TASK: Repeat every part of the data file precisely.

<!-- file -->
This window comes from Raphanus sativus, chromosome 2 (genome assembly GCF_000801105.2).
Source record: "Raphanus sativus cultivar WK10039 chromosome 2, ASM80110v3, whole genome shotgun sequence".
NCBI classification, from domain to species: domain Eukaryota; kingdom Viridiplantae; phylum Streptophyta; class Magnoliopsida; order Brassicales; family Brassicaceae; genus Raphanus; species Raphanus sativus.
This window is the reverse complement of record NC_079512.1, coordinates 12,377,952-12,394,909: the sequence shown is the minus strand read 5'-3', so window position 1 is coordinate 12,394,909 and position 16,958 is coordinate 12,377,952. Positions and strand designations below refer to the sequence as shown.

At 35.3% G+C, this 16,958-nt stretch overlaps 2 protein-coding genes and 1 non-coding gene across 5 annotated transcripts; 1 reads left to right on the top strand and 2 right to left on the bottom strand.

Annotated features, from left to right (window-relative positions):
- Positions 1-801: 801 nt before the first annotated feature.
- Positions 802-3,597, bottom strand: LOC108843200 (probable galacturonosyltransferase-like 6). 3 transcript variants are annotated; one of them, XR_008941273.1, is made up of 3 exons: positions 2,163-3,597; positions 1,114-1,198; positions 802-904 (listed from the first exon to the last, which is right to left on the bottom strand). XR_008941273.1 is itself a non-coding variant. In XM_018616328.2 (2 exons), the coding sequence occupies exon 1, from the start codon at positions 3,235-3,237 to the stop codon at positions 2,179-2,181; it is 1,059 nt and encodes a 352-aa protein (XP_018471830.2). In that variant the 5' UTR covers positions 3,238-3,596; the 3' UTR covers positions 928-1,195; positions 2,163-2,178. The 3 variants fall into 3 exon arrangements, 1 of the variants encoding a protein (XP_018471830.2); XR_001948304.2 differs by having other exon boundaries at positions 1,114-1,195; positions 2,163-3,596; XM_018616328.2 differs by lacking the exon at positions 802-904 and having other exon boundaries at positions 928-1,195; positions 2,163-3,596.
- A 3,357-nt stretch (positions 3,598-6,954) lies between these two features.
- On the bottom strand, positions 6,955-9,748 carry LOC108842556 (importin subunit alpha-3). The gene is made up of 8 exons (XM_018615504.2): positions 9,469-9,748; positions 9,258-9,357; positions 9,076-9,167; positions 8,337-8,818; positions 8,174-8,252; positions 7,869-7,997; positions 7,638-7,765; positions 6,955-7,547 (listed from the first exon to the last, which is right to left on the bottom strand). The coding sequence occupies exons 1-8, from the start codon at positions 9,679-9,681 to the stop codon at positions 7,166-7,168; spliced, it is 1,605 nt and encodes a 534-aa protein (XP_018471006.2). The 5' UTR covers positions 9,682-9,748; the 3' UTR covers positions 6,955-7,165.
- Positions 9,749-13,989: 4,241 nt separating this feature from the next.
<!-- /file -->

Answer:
This window comes from Raphanus sativus, chromosome 2 (genome assembly GCF_000801105.2).
Source record: "Raphanus sativus cultivar WK10039 chromosome 2, ASM80110v3, whole genome shotgun sequence".
NCBI classification, from domain to species: domain Eukaryota; kingdom Viridiplantae; phylum Streptophyta; class Magnoliopsida; order Brassicales; family Brassicaceae; genus Raphanus; species Raphanus sativus.
This window is the reverse complement of record NC_079512.1, coordinates 12,377,952-12,394,909: the sequence shown is the minus strand read 5'-3', so window position 1 is coordinate 12,394,909 and position 16,958 is coordinate 12,377,952. Positions and strand designations below refer to the sequence as shown.

At 35.3% G+C, this 16,958-nt stretch overlaps 2 protein-coding genes and 1 non-coding gene across 5 annotated transcripts; 1 reads left to right on the top strand and 2 right to left on the bottom strand.

Annotated features, from left to right (window-relative positions):
- Positions 1-801: 801 nt before the first annotated feature.
- Positions 802-3,597, bottom strand: LOC108843200 (probable galacturonosyltransferase-like 6). 3 transcript variants are annotated; one of them, XR_008941273.1, is made up of 3 exons: positions 2,163-3,597; positions 1,114-1,198; positions 802-904 (listed from the first exon to the last, which is right to left on the bottom strand). XR_008941273.1 is itself a non-coding variant. In XM_018616328.2 (2 exons), the coding sequence occupies exon 1, from the start codon at positions 3,235-3,237 to the stop codon at positions 2,179-2,181; it is 1,059 nt and encodes a 352-aa protein (XP_018471830.2). In that variant the 5' UTR covers positions 3,238-3,596; the 3' UTR covers positions 928-1,195; positions 2,163-2,178. The 3 variants fall into 3 exon arrangements, 1 of the variants encoding a protein (XP_018471830.2); XR_001948304.2 differs by having other exon boundaries at positions 1,114-1,195; positions 2,163-3,596; XM_018616328.2 differs by lacking the exon at positions 802-904 and having other exon boundaries at positions 928-1,195; positions 2,163-3,596.
- A 3,357-nt stretch (positions 3,598-6,954) lies between these two features.
- On the bottom strand, positions 6,955-9,748 carry LOC108842556 (importin subunit alpha-3). The gene is made up of 8 exons (XM_018615504.2): positions 9,469-9,748; positions 9,258-9,357; positions 9,076-9,167; positions 8,337-8,818; positions 8,174-8,252; positions 7,869-7,997; positions 7,638-7,765; positions 6,955-7,547 (listed from the first exon to the last, which is right to left on the bottom strand). The coding sequence occupies exons 1-8, from the start codon at positions 9,679-9,681 to the stop codon at positions 7,166-7,168; spliced, it is 1,605 nt and encodes a 534-aa protein (XP_018471006.2). The 5' UTR covers positions 9,682-9,748; the 3' UTR covers positions 6,955-7,165.
- Positions 9,749-13,989: 4,241 nt separating this feature from the next.